Antibiotic resistance complicates the majority of Staphylococcus aureus (S. aureus) infections. A full two thirds of hospital-associated S. aureus infections and ~50% of those acquired in the community are now methicillin-resistant (MRSA). MRSA causes >450,000 infections in the US each year, and it is responsible for half of all deaths caused by drug-resistant bacteria. The high incidence of multi-drug resistance in S. aureus and other bacteria underscores the need for next-generation antibiotics capable of combating these dangerous pathogens. An increasingly compelling therapeutic strategy leverages recombinant enzymes, such as Staphylococcus simulans lysostaphin (LST), which degrade cell wall peptidoglycan causing bacterial lysis and death. LST is a highly potent anti-staphylococcal agent with proven efficacy against both drug-sensitive and drug-resistant strains of S. aureus. While LST holds great potential for combatting dangerous S. aureus infections, its utility as a systemically administered treatment is constrained by specific limitations. First, as a small protein of 26,942 daltons, LST is rapidly cleared from the blood stream by renal filtration. In the clinic, this fact might necessitate frequent, high dosing to achieve complete bacterial clearance. Providing the option to use lower doses and less frequent administration would reduce costs, ease patient burden, and improve treatment outcomes. Second, LST is subject to development of S. aureus resistance by virtue of mutations in the femA gene, which alters the specific peptidoglycan bond targeted by the enzyme. Synergistic 2-agent treatments have been shown to mitigate the risk of LST resistance. We propose here to construct a modular bifunctional lysin platform based on fusions with immunoglobulin Fc domains. The Fc domain is a natural bivalent display scaffold, and we aim to leverage validated knob and hole bispecific Fc engineering strategies to create heterobifunctional Fc-lysin chimeras. Specifically, we will fuse the LST catalytic and cell wall binding domains to one chain of a heterodimeric knob and hole Fc, and we will fuse the ?SA2 prophage endopeptidase domain to the second chain. The heterologous pairing of the two Fc chains will create a single molecular entity that integrates two complementary cell wall hydrolases known to exert anti-S. aureus synergy. The bifunctional Fc-lysin's two pronged attack on S. aureus cell walls should minimize acquired resistance. Additionally, the Fc domain will serve to extend the bifunctional lysin's circulation half-life by (i) increasing the molecule's size beyond the limit for first-pass glomerular filtration in the kidney, and (ii) engaging the neonatal Fc receptor (FcRn), which actively recycles IgG antibodies and promotes their exceptionally long half-lives. As a whole, this project seeks to develop a modular platform for engineering high performance antibacterial enzymes that capitalize on intramolecular synergy to kill drug-resistant bacterial pathogens.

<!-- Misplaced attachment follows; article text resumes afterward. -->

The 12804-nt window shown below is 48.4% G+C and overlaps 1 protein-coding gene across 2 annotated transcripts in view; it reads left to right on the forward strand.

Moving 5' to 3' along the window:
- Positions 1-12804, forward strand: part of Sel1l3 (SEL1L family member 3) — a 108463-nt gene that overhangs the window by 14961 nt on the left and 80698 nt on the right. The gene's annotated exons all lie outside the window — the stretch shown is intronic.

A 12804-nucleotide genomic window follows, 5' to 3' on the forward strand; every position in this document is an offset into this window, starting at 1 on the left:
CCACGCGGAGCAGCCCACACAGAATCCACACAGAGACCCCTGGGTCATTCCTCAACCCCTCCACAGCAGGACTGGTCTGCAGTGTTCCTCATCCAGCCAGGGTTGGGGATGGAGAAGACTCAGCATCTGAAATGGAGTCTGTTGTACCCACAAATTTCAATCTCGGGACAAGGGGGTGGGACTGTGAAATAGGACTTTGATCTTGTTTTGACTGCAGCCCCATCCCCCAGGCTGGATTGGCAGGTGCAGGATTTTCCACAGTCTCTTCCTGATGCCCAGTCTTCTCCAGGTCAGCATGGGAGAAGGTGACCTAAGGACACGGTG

Methicillin-resistant Staphylococcus aureus is responsible for approximately half of all US deaths caused by drug-resistant bacterial infections, and this pathogen exerts a massive burden on the healthcare system. Lytic enzymes represent a promising new option for combatting drug-resistant S. aureus, and this proposal seeks to generate high performance, hetero bifunctional, lytic enzyme therapies that integrate two complementary antibacterial biocatalysts into a single, synergistic molecular entity. These designer enzymes could be powerful therapeutics for MRSA and other drug-resistant staph infections.